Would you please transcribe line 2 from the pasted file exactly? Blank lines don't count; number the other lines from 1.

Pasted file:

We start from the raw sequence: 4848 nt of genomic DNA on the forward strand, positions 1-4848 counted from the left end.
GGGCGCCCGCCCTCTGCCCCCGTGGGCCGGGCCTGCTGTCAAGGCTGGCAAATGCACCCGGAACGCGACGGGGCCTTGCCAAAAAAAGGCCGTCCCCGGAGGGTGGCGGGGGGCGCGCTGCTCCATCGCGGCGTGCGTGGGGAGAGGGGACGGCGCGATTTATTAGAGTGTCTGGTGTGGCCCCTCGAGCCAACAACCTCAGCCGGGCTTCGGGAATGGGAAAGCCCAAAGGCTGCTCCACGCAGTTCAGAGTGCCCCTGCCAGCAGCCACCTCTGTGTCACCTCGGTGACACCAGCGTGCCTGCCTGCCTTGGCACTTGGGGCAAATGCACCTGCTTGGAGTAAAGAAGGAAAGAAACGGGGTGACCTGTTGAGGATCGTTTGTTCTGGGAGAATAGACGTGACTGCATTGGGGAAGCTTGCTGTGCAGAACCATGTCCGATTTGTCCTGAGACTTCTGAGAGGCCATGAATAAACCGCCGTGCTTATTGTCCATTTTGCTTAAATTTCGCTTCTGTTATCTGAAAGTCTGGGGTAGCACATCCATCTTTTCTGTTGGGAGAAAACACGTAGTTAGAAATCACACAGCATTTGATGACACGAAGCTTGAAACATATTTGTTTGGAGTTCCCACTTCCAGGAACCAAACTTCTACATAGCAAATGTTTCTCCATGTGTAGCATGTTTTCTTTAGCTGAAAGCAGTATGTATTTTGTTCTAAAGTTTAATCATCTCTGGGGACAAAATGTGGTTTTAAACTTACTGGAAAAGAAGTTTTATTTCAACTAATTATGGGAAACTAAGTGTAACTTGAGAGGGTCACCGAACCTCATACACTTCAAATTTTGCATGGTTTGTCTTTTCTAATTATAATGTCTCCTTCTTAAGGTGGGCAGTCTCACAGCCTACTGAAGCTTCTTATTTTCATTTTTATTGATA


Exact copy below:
GGGCGCCCGCCCTCTGCCCCCGTGGGCCGGGCCTGCTGTCAAGGCTGGCAAATGCACCCGGAACGCGACGGGGCCTTGCCAAAAAAAGGCCGTCCCCGGAGGGTGGCGGGGGGCGCGCTGCTCCATCGCGGCGTGCGTGGGGAGAGGGGACGGCGCGATTTATTAGAGTGTCTGGTGTGGCCCCTCGAGCCAACAACCTCAGCCGGGCTTCGGGAATGGGAAAGCCCAAAGGCTGCTCCACGCAGTTCAGAGTGCCCCTGCCAGCAGCCACCTCTGTGTCACCTCGGTGACACCAGCGTGCCTGCCTGCCTTGGCACTTGGGGCAAATGCACCTGCTTGGAGTAAAGAAGGAAAGAAACGGGGTGACCTGTTGAGGATCGTTTGTTCTGGGAGAATAGACGTGACTGCATTGGGGAAGCTTGCTGTGCAGAACCATGTCCGATTTGTCCTGAGACTTCTGAGAGGCCATGAATAAACCGCCGTGCTTATTGTCCATTTTGCTTAAATTTCGCTTCTGTTATCTGAAAGTCTGGGGTAGCACATCCATCTTTTCTGTTGGGAGAAAACACGTAGTTAGAAATCACACAGCATTTGATGACACGAAGCTTGAAACATATTTGTTTGGAGTTCCCACTTCCAGGAACCAAACTTCTACATAGCAAATGTTTCTCCATGTGTAGCATGTTTTCTTTAGCTGAAAGCAGTATGTATTTTGTTCTAAAGTTTAATCATCTCTGGGGACAAAATGTGGTTTTAAACTTACTGGAAAAGAAGTTTTATTTCAACTAATTATGGGAAACTAAGTGTAACTTGAGAGGGTCACCGAACCTCATACACTTCAAATTTTGCATGGTTTGTCTTTTCTAATTATAATGTCTCCTTCTTAAGGTGGGCAGTCTCACAGCCTACTGAAGCTTCTTATTTTCATTTTTATTGATA